The Wedding March by Mendelsohn was filling the air in the cathedral, spiraling among the old wooden pews and suggesting a colour tide of headdresses and hats which moved in excitement in view of the impressive image of the bride. She advanced slowly, taking the arm of her proud best man. In the meanwhile, an impatient, broad shouldered groom was waiting for her, inexplicably with his back turned. The bride's dress long train was trailing along the aisle old marble tiles.
It was a high society wedding day. The aristocratic father was going along the central nave leading her daughter to the high altar. The altar piece was extremely beautiful, profusely decorated by ornate detail. Suspended from the dome, several pouncing angels complemented a magnificent baroque sorrow Christ who presided the holly place.
Suddenly, the groom turned over, smiling at his fiancée in ecstasy. Then, my head became a closed, hermetic auditorium where the only prevailing sound was the echo of the Mendelsohn's Wedding March. My brain hurt, my soul broke, my heart ripped in a total confusion, a puffy cloud of meaningless questions, a huge maze of mysteries.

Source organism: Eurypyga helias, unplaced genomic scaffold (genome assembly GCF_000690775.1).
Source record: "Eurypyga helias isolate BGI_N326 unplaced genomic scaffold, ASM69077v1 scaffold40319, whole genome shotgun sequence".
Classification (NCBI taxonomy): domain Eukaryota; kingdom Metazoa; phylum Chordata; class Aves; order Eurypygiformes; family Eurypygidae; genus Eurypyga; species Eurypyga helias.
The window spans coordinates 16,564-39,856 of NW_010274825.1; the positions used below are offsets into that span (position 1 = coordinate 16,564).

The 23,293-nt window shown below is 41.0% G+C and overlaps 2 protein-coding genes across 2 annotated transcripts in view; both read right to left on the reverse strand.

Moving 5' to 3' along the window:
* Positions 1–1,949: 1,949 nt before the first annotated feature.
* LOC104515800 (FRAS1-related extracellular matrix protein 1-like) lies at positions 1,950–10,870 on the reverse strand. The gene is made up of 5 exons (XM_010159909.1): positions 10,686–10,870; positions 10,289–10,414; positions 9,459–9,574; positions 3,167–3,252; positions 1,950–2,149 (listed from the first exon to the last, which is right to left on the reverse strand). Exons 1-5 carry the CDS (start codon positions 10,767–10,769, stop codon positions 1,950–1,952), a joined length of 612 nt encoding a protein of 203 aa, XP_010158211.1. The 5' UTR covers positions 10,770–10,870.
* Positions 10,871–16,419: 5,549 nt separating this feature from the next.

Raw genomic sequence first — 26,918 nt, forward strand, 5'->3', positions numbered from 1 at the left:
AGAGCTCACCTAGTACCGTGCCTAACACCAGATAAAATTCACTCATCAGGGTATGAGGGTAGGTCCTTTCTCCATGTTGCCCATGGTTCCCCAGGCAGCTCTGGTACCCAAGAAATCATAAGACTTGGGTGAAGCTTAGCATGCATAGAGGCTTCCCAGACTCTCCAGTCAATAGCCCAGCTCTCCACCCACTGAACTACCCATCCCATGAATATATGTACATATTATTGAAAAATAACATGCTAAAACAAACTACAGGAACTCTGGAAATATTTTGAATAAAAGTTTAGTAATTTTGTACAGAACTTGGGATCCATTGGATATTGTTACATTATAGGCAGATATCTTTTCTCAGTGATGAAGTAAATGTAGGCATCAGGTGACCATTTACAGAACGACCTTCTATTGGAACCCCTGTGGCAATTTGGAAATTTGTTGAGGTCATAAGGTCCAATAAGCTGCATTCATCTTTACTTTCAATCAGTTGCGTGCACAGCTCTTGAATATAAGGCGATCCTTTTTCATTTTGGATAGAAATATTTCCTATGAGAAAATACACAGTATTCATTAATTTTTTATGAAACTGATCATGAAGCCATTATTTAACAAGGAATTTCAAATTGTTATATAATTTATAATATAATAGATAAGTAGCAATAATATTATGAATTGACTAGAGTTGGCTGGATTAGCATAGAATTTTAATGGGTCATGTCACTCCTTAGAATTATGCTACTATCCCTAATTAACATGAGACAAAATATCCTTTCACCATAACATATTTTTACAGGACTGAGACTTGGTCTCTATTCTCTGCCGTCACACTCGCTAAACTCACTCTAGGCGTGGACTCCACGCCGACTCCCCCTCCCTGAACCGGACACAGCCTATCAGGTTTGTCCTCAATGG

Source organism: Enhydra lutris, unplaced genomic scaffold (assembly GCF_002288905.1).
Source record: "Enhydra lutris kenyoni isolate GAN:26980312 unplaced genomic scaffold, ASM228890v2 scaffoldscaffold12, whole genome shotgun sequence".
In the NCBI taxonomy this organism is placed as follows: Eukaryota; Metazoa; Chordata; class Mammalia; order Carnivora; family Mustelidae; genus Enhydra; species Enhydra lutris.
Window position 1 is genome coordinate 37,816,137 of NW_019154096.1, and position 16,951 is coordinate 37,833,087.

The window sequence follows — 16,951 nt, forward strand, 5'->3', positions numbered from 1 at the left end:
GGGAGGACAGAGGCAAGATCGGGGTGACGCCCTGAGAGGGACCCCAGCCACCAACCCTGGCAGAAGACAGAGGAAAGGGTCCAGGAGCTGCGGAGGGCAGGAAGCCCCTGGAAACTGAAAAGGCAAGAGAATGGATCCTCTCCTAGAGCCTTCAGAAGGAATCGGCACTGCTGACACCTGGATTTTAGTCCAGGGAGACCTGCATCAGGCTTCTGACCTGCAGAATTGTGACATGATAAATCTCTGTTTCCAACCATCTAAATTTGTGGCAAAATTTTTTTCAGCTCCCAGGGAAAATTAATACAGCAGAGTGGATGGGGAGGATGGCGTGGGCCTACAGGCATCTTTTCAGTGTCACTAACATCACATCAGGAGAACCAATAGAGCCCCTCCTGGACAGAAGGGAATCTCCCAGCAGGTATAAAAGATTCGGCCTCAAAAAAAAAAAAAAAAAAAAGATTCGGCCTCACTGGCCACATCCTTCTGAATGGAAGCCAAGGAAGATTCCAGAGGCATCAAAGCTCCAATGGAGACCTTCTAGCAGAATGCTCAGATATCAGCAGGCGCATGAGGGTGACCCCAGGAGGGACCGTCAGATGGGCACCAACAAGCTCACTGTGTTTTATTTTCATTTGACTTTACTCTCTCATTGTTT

About to collapse, I clutched my mother's hand. Stunned, she could not understand that incongrous situation. My nostrils were filled with the sickly-sweet scent of white lilies and incense. I started to whisper..."That can't be!" "That's impossible!".
The priest was preaching on the Proverbs 31:10 " A wife of noble character, who can find? She is worth far more than rubies", he said. A lady in front of me was wearing a pair of valuable red rubies earrings. "Proverbs 31:10, Proverbs 31:10", I whispered untiringly.
My mother was perceiving my trembling but could not understand what was happening.
Two weeks before, at the end of April, I had been talking to my fiancé. Overwhelmed by our future wedding, I felt anxious about my wedding dress.
" At the beginning of May there will be a fabulous fairytale wedding in the cathedral. Why don't you go and inspire yourself on her gown? As there will be thousands of guests nobody will notice that you are not one of them", suggested my future husband.
Pachebel's Canon in D had been the melody chosen to accompany the couple after the ceremony. Slowly, they were covering, arm in arm, the distance that separated them from the way out. No sooner had the groom stepped close to me, than I took off one of my stiletto heel shoes and struck him wildly on the head.
Inert, he still had time to glance at me, startled by my mad gaze, and while his empty look vanished, he collapsed in a heap.